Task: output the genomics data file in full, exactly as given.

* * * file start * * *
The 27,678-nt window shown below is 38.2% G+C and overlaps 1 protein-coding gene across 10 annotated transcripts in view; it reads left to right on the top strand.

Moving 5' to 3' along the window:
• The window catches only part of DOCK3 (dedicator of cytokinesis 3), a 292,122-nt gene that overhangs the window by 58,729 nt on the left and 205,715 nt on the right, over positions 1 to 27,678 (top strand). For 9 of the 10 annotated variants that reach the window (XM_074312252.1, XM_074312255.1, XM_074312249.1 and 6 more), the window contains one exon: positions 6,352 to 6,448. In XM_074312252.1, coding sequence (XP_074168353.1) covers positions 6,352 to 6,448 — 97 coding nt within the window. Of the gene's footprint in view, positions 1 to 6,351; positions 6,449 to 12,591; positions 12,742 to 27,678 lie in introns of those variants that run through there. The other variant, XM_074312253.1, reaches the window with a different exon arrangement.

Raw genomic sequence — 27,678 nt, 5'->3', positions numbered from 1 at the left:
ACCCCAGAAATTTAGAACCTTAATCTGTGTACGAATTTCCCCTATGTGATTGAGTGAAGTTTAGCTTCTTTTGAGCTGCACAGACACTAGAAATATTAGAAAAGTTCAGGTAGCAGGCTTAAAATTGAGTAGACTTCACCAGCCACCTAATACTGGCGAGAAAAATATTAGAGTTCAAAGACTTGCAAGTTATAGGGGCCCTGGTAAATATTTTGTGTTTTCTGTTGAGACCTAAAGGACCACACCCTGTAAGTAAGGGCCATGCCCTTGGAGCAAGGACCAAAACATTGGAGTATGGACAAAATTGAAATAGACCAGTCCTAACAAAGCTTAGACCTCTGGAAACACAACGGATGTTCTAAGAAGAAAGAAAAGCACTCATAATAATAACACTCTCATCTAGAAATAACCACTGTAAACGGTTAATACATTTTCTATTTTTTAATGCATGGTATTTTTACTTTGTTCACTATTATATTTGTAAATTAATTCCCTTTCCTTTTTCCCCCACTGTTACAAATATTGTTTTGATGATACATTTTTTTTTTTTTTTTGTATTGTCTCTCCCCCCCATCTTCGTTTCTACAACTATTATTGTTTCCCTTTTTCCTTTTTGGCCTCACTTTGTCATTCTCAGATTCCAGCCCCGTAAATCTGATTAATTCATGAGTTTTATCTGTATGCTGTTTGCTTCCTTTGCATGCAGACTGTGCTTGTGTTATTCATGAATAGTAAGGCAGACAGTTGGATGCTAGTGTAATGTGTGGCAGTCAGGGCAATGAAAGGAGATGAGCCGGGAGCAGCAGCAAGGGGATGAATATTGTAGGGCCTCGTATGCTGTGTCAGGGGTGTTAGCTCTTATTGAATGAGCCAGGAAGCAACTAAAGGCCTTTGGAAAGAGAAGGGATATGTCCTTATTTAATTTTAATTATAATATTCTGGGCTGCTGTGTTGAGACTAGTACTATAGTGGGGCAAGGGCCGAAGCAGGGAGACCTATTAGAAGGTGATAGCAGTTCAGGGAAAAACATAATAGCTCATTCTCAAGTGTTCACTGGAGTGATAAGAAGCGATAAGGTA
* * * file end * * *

The 27,678-nt window shown below is 38.2% G+C and overlaps 1 protein-coding gene across 10 annotated transcripts in view; it reads left to right on the top strand.

Moving 5' to 3' along the window:
• The window catches only part of DOCK3 (dedicator of cytokinesis 3), a 292,122-nt gene that overhangs the window by 58,729 nt on the left and 205,715 nt on the right, over positions 1 to 27,678 (top strand). For 9 of the 10 annotated variants that reach the window (XM_074312252.1, XM_074312255.1, XM_074312249.1 and 6 more), the window contains one exon: positions 6,352 to 6,448. In XM_074312252.1, coding sequence (XP_074168353.1) covers positions 6,352 to 6,448 — 97 coding nt within the window. Of the gene's footprint in view, positions 1 to 6,351; positions 6,449 to 12,591; positions 12,742 to 27,678 lie in introns of those variants that run through there. The other variant, XM_074312253.1, reaches the window with a different exon arrangement.

Raw genomic sequence — 27,678 nt, 5'->3', positions numbered from 1 at the left:
ACCCCAGAAATTTAGAACCTTAATCTGTGTACGAATTTCCCCTATGTGATTGAGTGAAGTTTAGCTTCTTTTGAGCTGCACAGACACTAGAAATATTAGAAAAGTTCAGGTAGCAGGCTTAAAATTGAGTAGACTTCACCAGCCACCTAATACTGGCGAGAAAAATATTAGAGTTCAAAGACTTGCAAGTTATAGGGGCCCTGGTAAATATTTTGTGTTTTCTGTTGAGACCTAAAGGACCACACCCTGTAAGTAAGGGCCATGCCCTTGGAGCAAGGACCAAAACATTGGAGTATGGACAAAATTGAAATAGACCAGTCCTAACAAAGCTTAGACCTCTGGAAACACAACGGATGTTCTAAGAAGAAAGAAAAGCACTCATAATAATAACACTCTCATCTAGAAATAACCACTGTAAACGGTTAATACATTTTCTATTTTTTAATGCATGGTATTTTTACTTTGTTCACTATTATATTTGTAAATTAATTCCCTTTCCTTTTTCCCCCACTGTTACAAATATTGTTTTGATGATACATTTTTTTTTTTTTTTTGTATTGTCTCTCCCCCCCATCTTCGTTTCTACAACTATTATTGTTTCCCTTTTTCCTTTTTGGCCTCACTTTGTCATTCTCAGATTCCAGCCCCGTAAATCTGATTAATTCATGAGTTTTATCTGTATGCTGTTTGCTTCCTTTGCATGCAGACTGTGCTTGTGTTATTCATGAATAGTAAGGCAGACAGTTGGATGCTAGTGTAATGTGTGGCAGTCAGGGCAATGAAAGGAGATGAGCCGGGAGCAGCAGCAAGGGGATGAATATTGTAGGGCCTCGTATGCTGTGTCAGGGGTGTTAGCTCTTATTGAATGAGCCAGGAAGCAACTAAAGGCCTTTGGAAAGAGAAGGGATATGTCCTTATTTAATTTTAATTATAATATTCTGGGCTGCTGTGTTGAGACTAGTACTATAGTGGGGCAAGGGCCGAAGCAGGGAGACCTATTAGAAGGTGATAGCAGTTCAGGGAAAAACATAATAGCTCATTCTCAAGTGTTCACTGGAGTGATAAGAAGCGATAAGGTA